“Teaching the importance of self-care, and establishing daily routines, will help these individuals now and in the future,” said Rondeau. “For example, research shows that diet quality affects mental health; and a poor diet is associated with increased depression and anxiety.”
Results show viability and cost-effectiveness of holistic model
Of those who enrolled, 65 percent had prior clinical diagnoses, 65 percent had tried at least one psychotropic medication for their mental health struggles, and 31 percent had used crisis services for a mental health problem.
Mood, empowerment, and quality of life outcomes were assessed every other month for six months, along with qualitative focus groups after program completion.
The pilot study results demonstrate that a holistic self-learning model—based on diet and lifestyle, education for self-development, peer support, and activity exploration—is a viable and cost-effective option for better serving the mental health needs of young adults.
- 81 percent of young adults completed all activities throughout the four-month program
- Young adults demonstrated steady and significant improvement in levels of depression, anxiety, severity of distress, overall quality of life, and empowerment
- Progress achieved was maintained or further improved at the six-month follow up
- Less than 10 percent of participants reported starting a psychotropic medication, and only “as needed”
- Direct service costs are estimated at $1420 per person for the entire program
“The information provided in the curriculum began to shift the ways individuals related to themselves and their mental health,” said Katie Klumb, MA, a mental health therapist and member of The Nowak Society, who also served as a key collaborator for program development and support of participants. “It offered the reminder that the state of their mental health is predicated on so much more than just a ‘chemical imbalance.’”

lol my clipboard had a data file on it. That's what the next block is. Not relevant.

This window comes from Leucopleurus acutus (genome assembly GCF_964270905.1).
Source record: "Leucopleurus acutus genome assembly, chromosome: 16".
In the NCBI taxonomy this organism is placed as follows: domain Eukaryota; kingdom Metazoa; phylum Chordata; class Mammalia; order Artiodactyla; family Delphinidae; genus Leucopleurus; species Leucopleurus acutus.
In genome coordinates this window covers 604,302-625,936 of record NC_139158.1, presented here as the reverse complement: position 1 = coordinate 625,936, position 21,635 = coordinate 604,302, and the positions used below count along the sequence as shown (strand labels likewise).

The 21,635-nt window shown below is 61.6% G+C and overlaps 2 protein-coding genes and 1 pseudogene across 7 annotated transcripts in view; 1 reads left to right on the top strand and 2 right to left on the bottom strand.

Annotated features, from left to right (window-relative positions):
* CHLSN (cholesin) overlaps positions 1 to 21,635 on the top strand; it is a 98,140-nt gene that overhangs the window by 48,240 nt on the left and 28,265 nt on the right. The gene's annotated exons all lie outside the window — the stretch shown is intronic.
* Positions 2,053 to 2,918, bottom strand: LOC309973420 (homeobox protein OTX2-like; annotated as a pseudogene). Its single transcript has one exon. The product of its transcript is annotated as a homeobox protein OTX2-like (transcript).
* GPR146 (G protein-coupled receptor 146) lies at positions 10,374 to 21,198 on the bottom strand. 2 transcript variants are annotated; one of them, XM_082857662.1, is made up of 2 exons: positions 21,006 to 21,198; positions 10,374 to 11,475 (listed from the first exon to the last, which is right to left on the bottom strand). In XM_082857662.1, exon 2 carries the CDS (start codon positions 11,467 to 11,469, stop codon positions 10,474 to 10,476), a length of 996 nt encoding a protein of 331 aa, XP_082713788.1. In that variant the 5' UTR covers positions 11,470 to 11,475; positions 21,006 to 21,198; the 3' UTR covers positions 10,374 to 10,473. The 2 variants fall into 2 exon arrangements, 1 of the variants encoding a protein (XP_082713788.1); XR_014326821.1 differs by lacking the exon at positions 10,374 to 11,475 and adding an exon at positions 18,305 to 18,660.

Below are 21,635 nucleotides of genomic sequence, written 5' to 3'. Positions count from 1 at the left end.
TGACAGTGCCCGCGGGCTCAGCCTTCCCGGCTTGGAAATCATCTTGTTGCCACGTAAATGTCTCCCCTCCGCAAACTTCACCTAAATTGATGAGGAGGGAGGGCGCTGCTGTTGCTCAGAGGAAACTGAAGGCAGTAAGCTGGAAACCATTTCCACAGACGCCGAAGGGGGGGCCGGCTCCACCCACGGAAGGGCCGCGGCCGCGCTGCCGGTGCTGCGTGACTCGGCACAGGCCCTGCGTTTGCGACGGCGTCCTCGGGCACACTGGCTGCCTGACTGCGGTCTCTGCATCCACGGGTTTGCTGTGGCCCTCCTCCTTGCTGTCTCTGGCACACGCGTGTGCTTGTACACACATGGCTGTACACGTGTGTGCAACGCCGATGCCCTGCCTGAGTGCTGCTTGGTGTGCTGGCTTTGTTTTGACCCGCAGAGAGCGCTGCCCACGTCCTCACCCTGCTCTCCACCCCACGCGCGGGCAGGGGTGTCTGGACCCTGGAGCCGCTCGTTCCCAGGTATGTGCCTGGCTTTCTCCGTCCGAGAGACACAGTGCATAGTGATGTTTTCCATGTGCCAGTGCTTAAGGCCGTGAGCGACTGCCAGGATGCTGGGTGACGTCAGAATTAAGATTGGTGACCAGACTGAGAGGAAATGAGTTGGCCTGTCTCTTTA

“More service and support alternatives should be rigorously evaluated for long-term impacts,” said Hughes, “and evaluated particularly for the potential to reduce chronic reliance on psychotropic medications.”
Free resource for young adults experiencing mood-related distress
“Over the long term, this work is about shifting the trajectories of young people, away from the medicalization of distress, and that merry-go-round of chronic reliance on psychotropic drugs, that often starts in young adulthood,” said Hughes.
The workbook used in the study is available for individual and organizational use on the project website. “Individuals can download this curriculum or it can be used in groups,” said Hughes, “and we would be happy to partner with anybody on what we’ve learned and how we went about providing this alternative.”
“We really felt it was essential to incorporate this sense of agency and activism into our curriculum and into our program—we’re not in this alone, we can walk this together—that’s the space we showed up in for young adults,” Hughes said. “It was a philosophy and a mindset that carried us forward, and we hope it’s something that supports a broader shift in our mental health care system.”
The School of Social Work is part of CSU’s College of Health and Human Sciences.